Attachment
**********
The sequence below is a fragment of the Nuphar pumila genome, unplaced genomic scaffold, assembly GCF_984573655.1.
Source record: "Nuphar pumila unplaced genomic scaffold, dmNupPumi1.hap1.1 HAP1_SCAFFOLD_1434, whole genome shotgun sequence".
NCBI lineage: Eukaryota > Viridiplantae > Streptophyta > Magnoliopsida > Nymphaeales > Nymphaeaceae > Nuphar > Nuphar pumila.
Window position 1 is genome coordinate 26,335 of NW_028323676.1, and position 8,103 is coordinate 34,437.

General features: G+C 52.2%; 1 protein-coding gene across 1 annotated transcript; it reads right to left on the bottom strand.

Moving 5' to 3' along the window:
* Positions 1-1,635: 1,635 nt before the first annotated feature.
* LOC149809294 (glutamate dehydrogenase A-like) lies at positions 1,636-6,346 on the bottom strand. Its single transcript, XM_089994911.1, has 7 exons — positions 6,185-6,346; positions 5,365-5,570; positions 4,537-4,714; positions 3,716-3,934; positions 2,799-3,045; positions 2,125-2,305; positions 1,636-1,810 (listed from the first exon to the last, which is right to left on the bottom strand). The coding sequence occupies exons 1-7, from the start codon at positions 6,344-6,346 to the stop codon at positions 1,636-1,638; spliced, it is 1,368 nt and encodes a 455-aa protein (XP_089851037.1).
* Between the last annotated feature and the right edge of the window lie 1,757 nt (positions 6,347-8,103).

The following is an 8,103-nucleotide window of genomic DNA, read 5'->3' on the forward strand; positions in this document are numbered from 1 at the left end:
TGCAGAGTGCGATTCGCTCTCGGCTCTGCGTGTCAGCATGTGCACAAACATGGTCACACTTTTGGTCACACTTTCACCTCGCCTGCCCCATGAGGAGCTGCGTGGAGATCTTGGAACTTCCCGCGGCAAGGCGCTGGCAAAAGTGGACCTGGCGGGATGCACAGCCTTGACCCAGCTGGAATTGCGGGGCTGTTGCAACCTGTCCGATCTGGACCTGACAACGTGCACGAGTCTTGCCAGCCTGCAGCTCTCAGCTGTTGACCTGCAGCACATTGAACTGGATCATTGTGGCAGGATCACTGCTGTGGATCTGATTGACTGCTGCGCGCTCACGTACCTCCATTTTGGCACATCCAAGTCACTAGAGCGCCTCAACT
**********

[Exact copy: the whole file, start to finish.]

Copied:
The sequence below is a fragment of the Nuphar pumila genome, unplaced genomic scaffold, assembly GCF_984573655.1.
Source record: "Nuphar pumila unplaced genomic scaffold, dmNupPumi1.hap1.1 HAP1_SCAFFOLD_1434, whole genome shotgun sequence".
NCBI lineage: Eukaryota > Viridiplantae > Streptophyta > Magnoliopsida > Nymphaeales > Nymphaeaceae > Nuphar > Nuphar pumila.
Window position 1 is genome coordinate 26,335 of NW_028323676.1, and position 8,103 is coordinate 34,437.

General features: G+C 52.2%; 1 protein-coding gene across 1 annotated transcript; it reads right to left on the bottom strand.

Moving 5' to 3' along the window:
* Positions 1-1,635: 1,635 nt before the first annotated feature.
* LOC149809294 (glutamate dehydrogenase A-like) lies at positions 1,636-6,346 on the bottom strand. Its single transcript, XM_089994911.1, has 7 exons — positions 6,185-6,346; positions 5,365-5,570; positions 4,537-4,714; positions 3,716-3,934; positions 2,799-3,045; positions 2,125-2,305; positions 1,636-1,810 (listed from the first exon to the last, which is right to left on the bottom strand). The coding sequence occupies exons 1-7, from the start codon at positions 6,344-6,346 to the stop codon at positions 1,636-1,638; spliced, it is 1,368 nt and encodes a 455-aa protein (XP_089851037.1).
* Between the last annotated feature and the right edge of the window lie 1,757 nt (positions 6,347-8,103).

The following is an 8,103-nucleotide window of genomic DNA, read 5'->3' on the forward strand; positions in this document are numbered from 1 at the left end:
TGCAGAGTGCGATTCGCTCTCGGCTCTGCGTGTCAGCATGTGCACAAACATGGTCACACTTTTGGTCACACTTTCACCTCGCCTGCCCCATGAGGAGCTGCGTGGAGATCTTGGAACTTCCCGCGGCAAGGCGCTGGCAAAAGTGGACCTGGCGGGATGCACAGCCTTGACCCAGCTGGAATTGCGGGGCTGTTGCAACCTGTCCGATCTGGACCTGACAACGTGCACGAGTCTTGCCAGCCTGCAGCTCTCAGCTGTTGACCTGCAGCACATTGAACTGGATCATTGTGGCAGGATCACTGCTGTGGATCTGATTGACTGCTGCGCGCTCACGTACCTCCATTTTGGCACATCCAAGTCACTAGAGCGCCTCAACT